This blog has been created as an open experiment of poetry composition, perhaps a glimpse at an emerging manuscript as it matures. This working manuscript should not be considered as complete or published. Instead, this should be viewed as merely an early stage in the process of creation.

I have placed below some of the pages from an isolated venture in one of my typescript loose-leaf folders. The contents here represent portions of an ongoing personal project with a particularly narrow focus intended to eventually develop toward a book-length poetry sequence with the tentative working title of

The poem will grow as new sections are added. The individual posts are designed so that they may be viewed as independent items; however, I have consciously carried themes, images, and similar language through the extended sequence with the hope that connectivity and continuity will be preserved among numerous sections of the long poem.

Readers are asked to regard this piece as a work in progress, a partial or rough draft rather than a finished product (even if some selected segments previously may have appeared in print), and I request everyone realize various edits, emendations, or expansion may be made to the posts at any time in the future. Moreover, at some point the entire sequence will be removed to undergo a complete revision.

Therefore, I urge visitors to become followers of the blog by clicking the link in the sidebar, as well as to follow on Twitter for updates. Readers are also invited to browse my personal web site for additional information.

Indeed, a significant part of this experiment involves a certain amount of transparency that includes the possibility for readers to communicate responses and offer constructive suggestions, both of which I welcome through post comments or e-mail messages.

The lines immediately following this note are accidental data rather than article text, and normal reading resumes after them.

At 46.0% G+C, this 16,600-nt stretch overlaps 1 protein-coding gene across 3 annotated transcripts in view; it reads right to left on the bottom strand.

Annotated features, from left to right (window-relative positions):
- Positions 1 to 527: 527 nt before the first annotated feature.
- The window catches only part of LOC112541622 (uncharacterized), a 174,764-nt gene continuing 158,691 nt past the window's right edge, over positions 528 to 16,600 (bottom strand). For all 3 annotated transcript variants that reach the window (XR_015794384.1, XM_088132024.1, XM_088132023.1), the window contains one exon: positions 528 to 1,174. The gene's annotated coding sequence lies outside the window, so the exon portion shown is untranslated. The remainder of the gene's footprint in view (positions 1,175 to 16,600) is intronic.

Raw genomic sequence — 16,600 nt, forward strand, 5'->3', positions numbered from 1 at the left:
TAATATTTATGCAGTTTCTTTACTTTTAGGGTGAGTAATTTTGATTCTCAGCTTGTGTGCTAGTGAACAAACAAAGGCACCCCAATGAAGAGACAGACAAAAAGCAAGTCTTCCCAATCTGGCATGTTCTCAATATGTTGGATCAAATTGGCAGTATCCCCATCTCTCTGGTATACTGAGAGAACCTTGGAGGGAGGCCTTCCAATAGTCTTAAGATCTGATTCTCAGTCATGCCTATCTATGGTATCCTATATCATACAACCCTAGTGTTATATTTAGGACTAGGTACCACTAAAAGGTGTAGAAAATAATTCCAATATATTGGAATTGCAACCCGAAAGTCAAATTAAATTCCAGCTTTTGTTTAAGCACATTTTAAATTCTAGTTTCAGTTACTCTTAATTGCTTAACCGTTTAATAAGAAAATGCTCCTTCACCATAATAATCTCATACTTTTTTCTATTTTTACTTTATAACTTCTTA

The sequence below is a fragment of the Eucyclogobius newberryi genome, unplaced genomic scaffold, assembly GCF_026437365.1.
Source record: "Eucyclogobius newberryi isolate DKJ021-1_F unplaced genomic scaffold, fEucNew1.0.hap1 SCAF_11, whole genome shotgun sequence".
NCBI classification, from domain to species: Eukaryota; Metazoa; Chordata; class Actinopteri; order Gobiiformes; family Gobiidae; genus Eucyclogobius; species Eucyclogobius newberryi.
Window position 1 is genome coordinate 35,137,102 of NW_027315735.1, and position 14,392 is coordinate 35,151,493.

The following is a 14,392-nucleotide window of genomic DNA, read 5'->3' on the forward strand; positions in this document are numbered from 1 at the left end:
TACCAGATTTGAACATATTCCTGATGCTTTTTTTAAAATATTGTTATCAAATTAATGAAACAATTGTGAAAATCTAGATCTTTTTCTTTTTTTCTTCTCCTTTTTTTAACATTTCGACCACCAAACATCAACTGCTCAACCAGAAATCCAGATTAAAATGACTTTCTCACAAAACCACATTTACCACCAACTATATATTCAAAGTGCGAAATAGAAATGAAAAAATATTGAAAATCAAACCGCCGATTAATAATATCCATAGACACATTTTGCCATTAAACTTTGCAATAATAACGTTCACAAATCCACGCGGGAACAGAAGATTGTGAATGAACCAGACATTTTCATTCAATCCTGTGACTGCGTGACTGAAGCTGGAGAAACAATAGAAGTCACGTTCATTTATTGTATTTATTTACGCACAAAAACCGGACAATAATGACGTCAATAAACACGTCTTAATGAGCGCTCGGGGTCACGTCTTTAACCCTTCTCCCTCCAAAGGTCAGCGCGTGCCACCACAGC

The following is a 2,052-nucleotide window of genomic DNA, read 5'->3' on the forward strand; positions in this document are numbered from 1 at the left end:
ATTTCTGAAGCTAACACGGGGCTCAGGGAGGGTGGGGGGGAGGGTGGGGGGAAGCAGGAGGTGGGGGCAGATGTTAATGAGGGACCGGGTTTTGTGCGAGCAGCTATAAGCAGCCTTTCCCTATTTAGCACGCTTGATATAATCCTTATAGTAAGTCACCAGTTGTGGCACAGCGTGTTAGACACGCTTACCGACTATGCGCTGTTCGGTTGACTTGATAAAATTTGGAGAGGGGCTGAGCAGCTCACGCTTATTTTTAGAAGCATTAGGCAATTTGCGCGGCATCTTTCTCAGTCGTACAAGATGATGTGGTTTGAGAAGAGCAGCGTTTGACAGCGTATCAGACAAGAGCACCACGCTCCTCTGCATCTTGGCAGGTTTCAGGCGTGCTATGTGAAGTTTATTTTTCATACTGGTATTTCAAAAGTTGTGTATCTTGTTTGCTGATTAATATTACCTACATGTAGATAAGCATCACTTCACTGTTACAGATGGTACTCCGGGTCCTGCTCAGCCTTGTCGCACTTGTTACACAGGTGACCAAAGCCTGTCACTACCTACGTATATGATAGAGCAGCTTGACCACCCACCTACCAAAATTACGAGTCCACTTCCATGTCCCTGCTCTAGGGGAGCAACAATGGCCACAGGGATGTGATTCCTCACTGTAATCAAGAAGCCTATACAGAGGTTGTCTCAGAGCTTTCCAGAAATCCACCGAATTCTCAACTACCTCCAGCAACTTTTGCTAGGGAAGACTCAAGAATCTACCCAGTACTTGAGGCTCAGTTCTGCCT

Also, I advise that the order of the numbered sections is not meant to be at all definitive since the long poem’s sequence will certainly be reorganized as the work in this temporary format starts to resemble a completed manuscript and begins to assume a more formal shape that might eventually be suitable for publication. In fact, I welcome interest from book publishers as well.

Thank you for taking the time to examine this trial stage, a test which I perceive as a preliminary process in the composition of a possible poetry manuscript. —Edward Byrne

Tuesday, December 28, 2010


. . . . . XXVI. Solstice Snowfall

. . . . . 1

Another lake effect storm forms
. . . . . over the shore just north of here

on the shortest day of the year.
. . . . . A low late-day sun yet slowly sets

beyond a snow bank, although
. . . . . still frozen in place for a moment.

. . . . . 2

Behind empty nests, abandoned
. . . . . by birds or squirrels, now caught

in shadow like knots of darkness,
. . . . . we see—between black wet-bark

branches of leafless trees—streams
. . . . . of chimney smoke rise ever higher.

. . . . . 3

Alex smiles, sliding a full shovel
. . . . . along the driveway. He repeatedly

scrapes its steel blade down our
. . . . . steep blacktop, so pleased to be

easing a fresh layer once more
. . . . . toward the corner border of road.

. . . . . 4

Again, he shows his persistence.
. . . . . Even knowing everything taken

away will be replaced by morning,
. . . . . he continues until a path is clear,

pushing each load to where all
. . . . . the old snow has hardened to ice.


  1. Ed, this strikes me as literal, yet lyrical; prosaic, yet poetic. I can picture it, and feel it, and I love it.

  2. Thank you, Pat. The description of your reaction to the piece is precisely what I had hoped would be the response.